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Doctoral Degrees (HIV Medicine)

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    Exploring the ancillary-care experiences of stakeholders in South African HIV vaccine trials.
    (2015) Slack, Catherine May.; Lindegger, Graham Charles.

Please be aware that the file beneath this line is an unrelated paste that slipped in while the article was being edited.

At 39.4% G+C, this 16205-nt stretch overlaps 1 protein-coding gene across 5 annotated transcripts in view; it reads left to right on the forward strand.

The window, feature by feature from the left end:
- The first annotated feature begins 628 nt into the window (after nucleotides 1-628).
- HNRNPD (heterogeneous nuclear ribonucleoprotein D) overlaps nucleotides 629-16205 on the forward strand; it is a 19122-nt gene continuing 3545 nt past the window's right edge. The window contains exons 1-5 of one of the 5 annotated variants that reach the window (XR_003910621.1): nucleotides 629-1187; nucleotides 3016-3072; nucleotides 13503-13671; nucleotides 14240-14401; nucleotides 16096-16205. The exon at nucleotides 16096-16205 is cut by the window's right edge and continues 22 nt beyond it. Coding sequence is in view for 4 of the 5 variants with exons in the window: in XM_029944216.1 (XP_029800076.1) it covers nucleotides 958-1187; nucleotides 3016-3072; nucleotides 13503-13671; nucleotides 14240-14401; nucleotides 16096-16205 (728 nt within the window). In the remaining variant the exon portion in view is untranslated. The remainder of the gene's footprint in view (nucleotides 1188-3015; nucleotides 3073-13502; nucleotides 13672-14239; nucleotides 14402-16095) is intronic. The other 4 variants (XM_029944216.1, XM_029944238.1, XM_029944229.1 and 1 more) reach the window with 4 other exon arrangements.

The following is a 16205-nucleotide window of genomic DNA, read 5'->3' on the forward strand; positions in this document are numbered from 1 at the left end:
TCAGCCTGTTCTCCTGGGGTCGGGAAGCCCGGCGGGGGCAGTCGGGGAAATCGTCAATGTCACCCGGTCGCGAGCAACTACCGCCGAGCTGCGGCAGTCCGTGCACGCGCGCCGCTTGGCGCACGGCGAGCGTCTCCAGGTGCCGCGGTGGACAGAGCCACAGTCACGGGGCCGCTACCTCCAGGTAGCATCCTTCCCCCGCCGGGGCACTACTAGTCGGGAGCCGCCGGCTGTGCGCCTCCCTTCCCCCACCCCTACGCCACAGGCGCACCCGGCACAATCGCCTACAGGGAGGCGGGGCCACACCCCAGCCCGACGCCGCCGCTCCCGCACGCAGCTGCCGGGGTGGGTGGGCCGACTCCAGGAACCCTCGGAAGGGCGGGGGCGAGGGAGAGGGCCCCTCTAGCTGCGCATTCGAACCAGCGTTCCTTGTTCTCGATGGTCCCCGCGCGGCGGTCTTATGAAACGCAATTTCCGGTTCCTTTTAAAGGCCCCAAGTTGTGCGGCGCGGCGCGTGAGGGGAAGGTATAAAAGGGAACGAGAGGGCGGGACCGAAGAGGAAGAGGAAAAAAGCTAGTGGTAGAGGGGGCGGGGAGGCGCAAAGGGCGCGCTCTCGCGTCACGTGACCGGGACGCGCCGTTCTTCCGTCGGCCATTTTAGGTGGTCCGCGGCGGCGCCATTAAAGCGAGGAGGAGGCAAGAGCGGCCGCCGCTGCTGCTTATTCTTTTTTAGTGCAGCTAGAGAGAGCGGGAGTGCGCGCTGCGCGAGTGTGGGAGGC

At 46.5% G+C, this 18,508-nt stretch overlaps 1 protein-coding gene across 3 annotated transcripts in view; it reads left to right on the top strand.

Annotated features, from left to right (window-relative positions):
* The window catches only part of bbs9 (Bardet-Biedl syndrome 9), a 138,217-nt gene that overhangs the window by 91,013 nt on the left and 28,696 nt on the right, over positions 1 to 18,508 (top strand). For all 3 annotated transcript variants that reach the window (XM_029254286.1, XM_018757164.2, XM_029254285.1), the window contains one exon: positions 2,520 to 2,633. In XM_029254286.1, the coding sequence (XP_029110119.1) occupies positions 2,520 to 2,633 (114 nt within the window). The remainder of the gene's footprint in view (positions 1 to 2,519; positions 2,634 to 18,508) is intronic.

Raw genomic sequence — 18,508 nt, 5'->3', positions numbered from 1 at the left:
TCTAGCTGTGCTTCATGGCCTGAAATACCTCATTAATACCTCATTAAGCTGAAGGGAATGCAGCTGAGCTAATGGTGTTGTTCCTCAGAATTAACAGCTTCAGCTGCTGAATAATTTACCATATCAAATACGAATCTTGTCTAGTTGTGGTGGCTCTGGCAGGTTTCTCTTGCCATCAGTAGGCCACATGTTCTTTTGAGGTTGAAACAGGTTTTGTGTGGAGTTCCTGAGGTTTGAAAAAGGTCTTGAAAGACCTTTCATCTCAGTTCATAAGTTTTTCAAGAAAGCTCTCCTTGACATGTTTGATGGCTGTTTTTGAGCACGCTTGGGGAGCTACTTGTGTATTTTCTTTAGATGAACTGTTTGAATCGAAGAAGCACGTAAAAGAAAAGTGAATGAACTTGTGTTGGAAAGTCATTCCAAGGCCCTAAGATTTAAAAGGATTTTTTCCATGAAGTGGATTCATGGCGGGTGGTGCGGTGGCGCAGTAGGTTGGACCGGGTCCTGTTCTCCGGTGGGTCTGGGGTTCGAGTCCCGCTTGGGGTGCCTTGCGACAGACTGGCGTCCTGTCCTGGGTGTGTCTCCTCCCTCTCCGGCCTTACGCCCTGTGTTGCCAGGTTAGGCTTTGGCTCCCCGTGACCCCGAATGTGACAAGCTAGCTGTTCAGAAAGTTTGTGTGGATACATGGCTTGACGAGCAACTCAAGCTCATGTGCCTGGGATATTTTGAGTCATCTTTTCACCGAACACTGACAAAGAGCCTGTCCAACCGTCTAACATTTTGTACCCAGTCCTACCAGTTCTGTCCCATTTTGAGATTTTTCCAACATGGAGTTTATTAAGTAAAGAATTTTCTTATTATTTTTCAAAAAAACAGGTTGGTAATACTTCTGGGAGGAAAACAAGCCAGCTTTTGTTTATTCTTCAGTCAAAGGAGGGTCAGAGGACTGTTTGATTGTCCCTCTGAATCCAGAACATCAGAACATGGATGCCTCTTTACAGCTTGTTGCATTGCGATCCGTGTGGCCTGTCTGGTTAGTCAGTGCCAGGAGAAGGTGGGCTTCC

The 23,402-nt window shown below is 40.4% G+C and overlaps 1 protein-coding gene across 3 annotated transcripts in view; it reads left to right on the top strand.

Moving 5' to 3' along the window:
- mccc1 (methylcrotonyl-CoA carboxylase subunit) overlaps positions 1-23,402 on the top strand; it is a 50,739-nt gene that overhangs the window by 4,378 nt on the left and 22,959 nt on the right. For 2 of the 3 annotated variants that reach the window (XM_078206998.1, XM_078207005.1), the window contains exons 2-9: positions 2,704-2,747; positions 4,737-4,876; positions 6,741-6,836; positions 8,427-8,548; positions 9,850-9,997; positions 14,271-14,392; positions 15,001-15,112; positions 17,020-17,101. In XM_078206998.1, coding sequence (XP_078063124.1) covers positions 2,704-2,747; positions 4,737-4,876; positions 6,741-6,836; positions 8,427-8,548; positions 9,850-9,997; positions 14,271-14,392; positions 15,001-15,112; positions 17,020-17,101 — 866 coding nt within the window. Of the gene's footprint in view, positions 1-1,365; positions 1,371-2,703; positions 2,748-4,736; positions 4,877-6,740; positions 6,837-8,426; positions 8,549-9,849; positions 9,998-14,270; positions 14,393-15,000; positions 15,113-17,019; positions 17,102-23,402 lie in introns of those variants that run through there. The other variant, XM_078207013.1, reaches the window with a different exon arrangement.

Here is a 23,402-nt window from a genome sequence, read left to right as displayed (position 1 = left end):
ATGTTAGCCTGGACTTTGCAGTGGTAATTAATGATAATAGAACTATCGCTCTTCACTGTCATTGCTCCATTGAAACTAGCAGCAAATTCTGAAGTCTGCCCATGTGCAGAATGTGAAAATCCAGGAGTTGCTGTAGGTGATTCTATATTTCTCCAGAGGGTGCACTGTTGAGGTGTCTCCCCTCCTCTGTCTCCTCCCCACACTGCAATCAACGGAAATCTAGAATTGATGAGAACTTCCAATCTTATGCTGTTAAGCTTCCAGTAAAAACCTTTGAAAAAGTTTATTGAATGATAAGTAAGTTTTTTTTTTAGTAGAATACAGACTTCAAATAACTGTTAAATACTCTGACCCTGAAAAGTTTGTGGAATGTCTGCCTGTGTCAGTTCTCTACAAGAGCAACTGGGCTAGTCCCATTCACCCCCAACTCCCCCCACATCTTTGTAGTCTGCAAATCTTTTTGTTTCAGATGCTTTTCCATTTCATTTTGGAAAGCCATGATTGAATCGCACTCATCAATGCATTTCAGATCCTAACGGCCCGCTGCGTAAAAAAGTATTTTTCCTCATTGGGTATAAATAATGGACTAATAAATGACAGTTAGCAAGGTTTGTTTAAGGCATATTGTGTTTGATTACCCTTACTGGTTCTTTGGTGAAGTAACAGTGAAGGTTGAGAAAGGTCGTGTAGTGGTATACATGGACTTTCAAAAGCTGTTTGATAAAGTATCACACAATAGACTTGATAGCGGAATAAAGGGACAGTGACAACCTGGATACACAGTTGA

A controversial debate in research ethics comprises the responsibilities of sponsors and researchers to address participants’ medical needs in low-resource settings when this would not service the scientific objectives of the research, nor keep participants safe – their so-called ‘ancillary-care’ responsibilities – particularly when responses might be costly or demanding. The ancillary-care debate partially emerged out of the field of HIV vaccine trials. There has been surprisingly little effort to systematically explore the practices and perspectives of researchers (and other key role-players) regarding ancillary care in such trials. This qualitative study aimed to explore the experiences of key stakeholders involved in HIV vaccine trials in South Africa, specifically: their practices, how such practices are made sense of or understood, and contemporary concerns and complexities. It was funded by the Wellcome Trust Biomedical Ethics Program (087429/Z/08/Z). Semi-structured interviews were conducted with representatives of the coordinating network as well as Research Ethics Committees, Community Advisory Boards and research staff at five sites in the country implementing two HIV vaccine trial protocols. Key documents were obtained, including protocols, informed consent forms and supporting documentation. The study obtained necessary ethical approvals (UKZN BREC BE 241/09) and written consent was provided for study participation. Data was analyzed using Thematic Analysis to develop themes that captured meanings attributed by interviewees to their practices and experiences. Five master themes were developed namely Reciprocating, Engaging, Benefitting; as well as Reconciling, Privileging, Line-drawing, and Partnering. These master themes, and sub-themes, are discussed in terms of the ancillary-care literature. The study sets out implications of stakeholders’ ancillary-care experiences for leading accounts of ancillary care, as well as for current ethical guidelines. Recommendations are made to refine guidance so it is more responsive to the concerns and complexities experienced by stakeholders in the field. Recommendations are made to strengthen the practices of core stakeholders. It is hoped that through refined guidance and strengthened practices this study can contribute to the ethical rigor with which such trials are implemented.